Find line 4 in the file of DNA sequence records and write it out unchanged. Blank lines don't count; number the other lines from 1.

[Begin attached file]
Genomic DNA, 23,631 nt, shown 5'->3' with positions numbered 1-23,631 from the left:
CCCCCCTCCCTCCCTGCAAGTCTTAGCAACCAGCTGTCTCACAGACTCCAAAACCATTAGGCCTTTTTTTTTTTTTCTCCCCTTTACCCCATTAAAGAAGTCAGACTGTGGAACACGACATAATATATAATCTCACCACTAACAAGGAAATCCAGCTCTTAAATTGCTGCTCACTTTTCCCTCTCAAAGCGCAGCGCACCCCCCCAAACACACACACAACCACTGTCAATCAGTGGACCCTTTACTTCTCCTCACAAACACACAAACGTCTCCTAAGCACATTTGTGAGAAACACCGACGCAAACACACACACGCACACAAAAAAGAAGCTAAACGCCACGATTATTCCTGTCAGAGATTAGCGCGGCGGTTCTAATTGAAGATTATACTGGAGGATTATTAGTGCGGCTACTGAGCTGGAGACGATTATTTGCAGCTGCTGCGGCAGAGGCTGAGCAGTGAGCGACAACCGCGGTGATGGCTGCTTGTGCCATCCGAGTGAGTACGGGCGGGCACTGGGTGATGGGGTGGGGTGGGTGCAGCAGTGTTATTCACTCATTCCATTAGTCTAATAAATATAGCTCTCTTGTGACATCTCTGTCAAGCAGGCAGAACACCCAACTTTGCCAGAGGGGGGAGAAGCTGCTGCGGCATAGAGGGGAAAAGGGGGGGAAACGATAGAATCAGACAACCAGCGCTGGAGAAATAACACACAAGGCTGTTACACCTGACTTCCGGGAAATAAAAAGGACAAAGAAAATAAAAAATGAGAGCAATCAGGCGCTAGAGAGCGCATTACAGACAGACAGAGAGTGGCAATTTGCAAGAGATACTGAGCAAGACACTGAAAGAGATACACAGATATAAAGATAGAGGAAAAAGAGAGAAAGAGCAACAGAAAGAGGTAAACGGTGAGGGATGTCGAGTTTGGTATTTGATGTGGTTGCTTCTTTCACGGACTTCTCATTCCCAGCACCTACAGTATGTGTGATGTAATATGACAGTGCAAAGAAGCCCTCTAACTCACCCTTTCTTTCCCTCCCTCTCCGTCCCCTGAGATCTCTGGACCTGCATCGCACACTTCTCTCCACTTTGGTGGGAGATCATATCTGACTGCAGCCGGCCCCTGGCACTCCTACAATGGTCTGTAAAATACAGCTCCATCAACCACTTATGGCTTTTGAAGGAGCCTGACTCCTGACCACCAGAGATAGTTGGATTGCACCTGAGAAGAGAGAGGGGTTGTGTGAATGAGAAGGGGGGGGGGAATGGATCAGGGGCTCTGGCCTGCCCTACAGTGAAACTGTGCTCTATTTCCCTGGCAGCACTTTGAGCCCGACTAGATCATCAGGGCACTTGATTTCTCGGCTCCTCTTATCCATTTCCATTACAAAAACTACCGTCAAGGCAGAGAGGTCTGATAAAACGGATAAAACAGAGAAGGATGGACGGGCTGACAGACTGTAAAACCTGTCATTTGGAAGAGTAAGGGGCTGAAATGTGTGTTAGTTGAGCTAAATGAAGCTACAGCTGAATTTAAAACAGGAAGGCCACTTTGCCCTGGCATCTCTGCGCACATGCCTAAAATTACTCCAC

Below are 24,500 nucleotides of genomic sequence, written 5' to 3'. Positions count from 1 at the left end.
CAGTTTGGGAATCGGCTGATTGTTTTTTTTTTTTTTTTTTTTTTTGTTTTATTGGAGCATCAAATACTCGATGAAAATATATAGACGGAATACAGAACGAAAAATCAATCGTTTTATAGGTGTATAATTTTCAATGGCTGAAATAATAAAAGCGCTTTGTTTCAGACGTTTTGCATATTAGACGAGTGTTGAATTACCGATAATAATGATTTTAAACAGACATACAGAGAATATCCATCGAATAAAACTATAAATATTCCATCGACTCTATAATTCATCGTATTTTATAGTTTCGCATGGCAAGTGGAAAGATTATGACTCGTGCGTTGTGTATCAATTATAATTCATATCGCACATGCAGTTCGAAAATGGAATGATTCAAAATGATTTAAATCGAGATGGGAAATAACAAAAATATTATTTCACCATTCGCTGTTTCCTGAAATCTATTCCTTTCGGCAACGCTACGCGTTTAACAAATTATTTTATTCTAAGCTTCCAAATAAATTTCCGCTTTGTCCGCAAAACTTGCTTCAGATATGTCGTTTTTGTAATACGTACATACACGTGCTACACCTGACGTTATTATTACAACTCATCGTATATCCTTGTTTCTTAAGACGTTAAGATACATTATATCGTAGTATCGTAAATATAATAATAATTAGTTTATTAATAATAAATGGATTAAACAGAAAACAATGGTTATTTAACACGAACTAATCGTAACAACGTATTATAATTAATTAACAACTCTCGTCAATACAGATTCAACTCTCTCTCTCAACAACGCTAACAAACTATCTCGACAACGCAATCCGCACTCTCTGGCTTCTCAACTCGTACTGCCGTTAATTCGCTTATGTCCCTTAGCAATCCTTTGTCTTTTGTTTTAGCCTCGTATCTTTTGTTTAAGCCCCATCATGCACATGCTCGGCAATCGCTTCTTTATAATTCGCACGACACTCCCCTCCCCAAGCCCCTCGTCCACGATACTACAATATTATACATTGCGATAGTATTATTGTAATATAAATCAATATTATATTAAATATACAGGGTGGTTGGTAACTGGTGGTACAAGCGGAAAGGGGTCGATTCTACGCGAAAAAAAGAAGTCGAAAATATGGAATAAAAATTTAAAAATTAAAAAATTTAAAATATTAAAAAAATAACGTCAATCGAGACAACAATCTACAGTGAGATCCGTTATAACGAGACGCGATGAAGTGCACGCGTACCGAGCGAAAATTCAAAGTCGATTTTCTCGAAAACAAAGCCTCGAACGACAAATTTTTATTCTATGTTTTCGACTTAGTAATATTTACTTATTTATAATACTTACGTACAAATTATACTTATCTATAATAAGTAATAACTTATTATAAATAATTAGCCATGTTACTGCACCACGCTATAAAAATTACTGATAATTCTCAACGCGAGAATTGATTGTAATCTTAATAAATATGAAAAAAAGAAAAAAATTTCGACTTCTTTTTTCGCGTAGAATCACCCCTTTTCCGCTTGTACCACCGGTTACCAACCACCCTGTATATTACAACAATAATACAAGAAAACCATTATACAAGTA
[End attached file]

CAGTTTGGGAATCGGCTGATTGTTTTTTTTTTTTTTTTTTTTTTTGTTTTATTGGAGCATCAAATACTCGATGAAAATATATAGACGGAATACAGAACGAAAAATCAATCGTTTTATAGGTGTATAATTTTCAATGGCTGAAATAATAAAAGCGCTTTGTTTCAGACGTTTTGCATATTAGACGAGTGTTGAATTACCGATAATAATGATTTTAAACAGACATACAGAGAATATCCATCGAATAAAACTATAAATATTCCATCGACTCTATAATTCATCGTATTTTATAGTTTCGCATGGCAAGTGGAAAGATTATGACTCGTGCGTTGTGTATCAATTATAATTCATATCGCACATGCAGTTCGAAAATGGAATGATTCAAAATGATTTAAATCGAGATGGGAAATAACAAAAATATTATTTCACCATTCGCTGTTTCCTGAAATCTATTCCTTTCGGCAACGCTACGCGTTTAACAAATTATTTTATTCTAAGCTTCCAAATAAATTTCCGCTTTGTCCGCAAAACTTGCTTCAGATATGTCGTTTTTGTAATACGTACATACACGTGCTACACCTGACGTTATTATTACAACTCATCGTATATCCTTGTTTCTTAAGACGTTAAGATACATTATATCGTAGTATCGTAAATATAATAATAATTAGTTTATTAATAATAAATGGATTAAACAGAAAACAATGGTTATTTAACACGAACTAATCGTAACAACGTATTATAATTAATTAACAACTCTCGTCAATACAGATTCAACTCTCTCTCTCAACAACGCTAACAAACTATCTCGACAACGCAATCCGCACTCTCTGGCTTCTCAACTCGTACTGCCGTTAATTCGCTTATGTCCCTTAGCAATCCTTTGTCTTTTGTTTTAGCCTCGTATCTTTTGTTTAAGCCCCATCATGCACATGCTCGGCAATCGCTTCTTTATAATTCGCACGACACTCCCCTCCCCAAGCCCCTCGTCCACGATACTACAATATTATACATTGCGATAGTATTATTGTAATATAAATCAATATTATATTAAATATACAGGGTGGTTGGTAACTGGTGGTACAAGCGGAAAGGGGTCGATTCTACGCGAAAAAAAGAAGTCGAAAATATGGAATAAAAATTTAAAAATTAAAAAATTTAAAATATTAAAAAAATAACGTCAATCGAGACAACAATCTACAGTGAGATCCGTTATAACGAGACGCGATGAAGTGCACGCGTACCGAGCGAAAATTCAAAGTCGATTTTCTCGAAAACAAAGCCTCGAACGACAAATTTTTATTCTATGTTTTCGACTTAGTAATATTTACTTATTTATAATACTTACGTACAAATTATACTTATCTATAATAAGTAATAACTTATTATAAATAATTAGCCATGTTACTGCACCACGCTATAAAAATTACTGATAATTCTCAACGCGAGAATTGATTGTAATCTTAATAAATATGAAAAAAAGAAAAAAATTTCGACTTCTTTTTTCGCGTAGAATCACCCCTTTTCCGCTTGTACCACCGGTTACCAACCACCCTGTATATTACAACAATAATACAAGAAAACCATTATACAAGTA